W3C home > Mailing lists > Public > public-html@w3.org > August 2007

The canvas element (detailed review)

From: Philip Taylor <philip@zaynar.demon.co.uk>
Date: Sat, 04 Aug 2007 03:12:17 +0100
Message-ID: <46B3E081.1070505@zaynar.demon.co.uk>
To: public-html@w3.org

I read through most of the canvas section some months ago outside the 
HTML WG, so now I'm just finishing up the bits I didn't get to before. 
(If anyone else is looking at this section, there are a number of 
unresolved issues I've already raised on the WHATWG list:

- shadows
- ImageData
- line styles
- patterns
- rectangles
- arcTo
- arc

(My comments on the earlier parts have been satisfied by updates to the 


"The fill() method must fill each subpath of the current path in turn" - 
that sounds incorrect - in current implementations it only paints one 
shape, which is made from all the subpaths at once. (If two overlapping 
but otherwise independent subpaths have opposite windings, they cancel 
out and result in no fill. If they have the same winding, that area just 
gets painted once.)

"the non-zero winding number rule" - that isn't defined, and it's not 
obvious what it means, so I think it should be defined here. 
http://www.cs.rit.edu/~icss571/filling/alt_parity.html and 
http://www.w3.org/TR/SVGMobile12/painting.html#FillRuleProperty sound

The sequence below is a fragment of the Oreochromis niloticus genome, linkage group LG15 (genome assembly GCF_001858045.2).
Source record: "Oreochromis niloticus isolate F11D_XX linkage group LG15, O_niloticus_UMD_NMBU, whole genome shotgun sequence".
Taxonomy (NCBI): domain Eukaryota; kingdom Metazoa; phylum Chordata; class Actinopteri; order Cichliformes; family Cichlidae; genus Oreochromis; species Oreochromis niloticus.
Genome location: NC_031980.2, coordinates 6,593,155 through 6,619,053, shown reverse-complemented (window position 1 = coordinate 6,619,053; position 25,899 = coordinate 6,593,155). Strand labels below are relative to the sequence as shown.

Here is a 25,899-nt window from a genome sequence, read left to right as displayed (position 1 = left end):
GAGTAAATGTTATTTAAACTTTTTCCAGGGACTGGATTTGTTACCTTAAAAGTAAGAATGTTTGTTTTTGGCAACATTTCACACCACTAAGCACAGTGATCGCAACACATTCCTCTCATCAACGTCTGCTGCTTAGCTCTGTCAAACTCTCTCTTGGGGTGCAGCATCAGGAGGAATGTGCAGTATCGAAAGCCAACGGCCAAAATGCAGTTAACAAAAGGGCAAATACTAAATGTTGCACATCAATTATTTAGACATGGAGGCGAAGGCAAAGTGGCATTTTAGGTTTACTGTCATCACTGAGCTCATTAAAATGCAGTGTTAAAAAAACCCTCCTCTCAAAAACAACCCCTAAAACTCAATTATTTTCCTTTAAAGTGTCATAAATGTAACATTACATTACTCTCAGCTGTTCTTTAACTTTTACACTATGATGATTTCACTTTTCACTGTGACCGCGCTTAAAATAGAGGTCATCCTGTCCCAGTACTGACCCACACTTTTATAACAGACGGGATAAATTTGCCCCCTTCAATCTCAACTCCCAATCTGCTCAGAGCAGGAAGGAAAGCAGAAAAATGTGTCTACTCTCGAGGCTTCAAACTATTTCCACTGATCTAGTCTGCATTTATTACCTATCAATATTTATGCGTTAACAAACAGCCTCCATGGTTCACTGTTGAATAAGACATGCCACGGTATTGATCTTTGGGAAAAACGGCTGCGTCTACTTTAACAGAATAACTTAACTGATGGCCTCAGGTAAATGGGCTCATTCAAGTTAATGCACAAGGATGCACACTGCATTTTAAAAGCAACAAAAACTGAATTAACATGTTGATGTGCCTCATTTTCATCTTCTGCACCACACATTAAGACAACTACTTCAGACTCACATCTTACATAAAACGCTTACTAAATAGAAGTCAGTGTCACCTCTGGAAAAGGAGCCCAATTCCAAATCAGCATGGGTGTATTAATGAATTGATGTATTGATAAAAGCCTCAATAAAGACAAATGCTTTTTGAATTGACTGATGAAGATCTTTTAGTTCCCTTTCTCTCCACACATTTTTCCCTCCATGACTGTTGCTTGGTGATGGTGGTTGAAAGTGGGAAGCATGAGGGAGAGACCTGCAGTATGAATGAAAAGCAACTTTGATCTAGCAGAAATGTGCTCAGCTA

like reasonable explanations.


"The stroke() method must stroke each subpath of the current path in 
turn" - that sounds incorrect too - it only paints one shape, which is 
the union of all the subpaths' stroke shapes.


"The clip() method must create a new clipping path [...]" - doesn't say 
what should be done with the new clipping path that has been created.

"[...] a new clipping path [...]" - doesn't use the term "clip region", 
which is used elsewhere - the terminology should be consistent. "Clip 
region" sounds a better term since the interesting thing is the region 
that is clipped to, not the path that defines that region; and there 
isn't even an easy-to-compute path once you've started intersecting 
various regions. So it could say "The clip() method must set the current 
clip region to be the intersection of the current clip region and the 
area described by the current path (after applying the current 
transformation) using the non-zero winding number rule."

"When the context is created, the initial clipping path is the rectangle 
with the top left corner at (0,0) and the width and height of the 
coordinate space." - I don't think that's precise about the cases when 
the canvas's size is changed and the context is not being created but is 
"cleared back to [its] initial state and reinitialised with the newly 
specified coordinate space dimensions". It would be clearer to say "When 
the context is initialised, the clipping path is [...]", so it's obvious 
that that's relevant to reinitialisation too.

"When the context is created, the initial clipping path is the rectangle 
[...]" - should use "must".


Is a point on the edge of a path considered inside or out or undefined?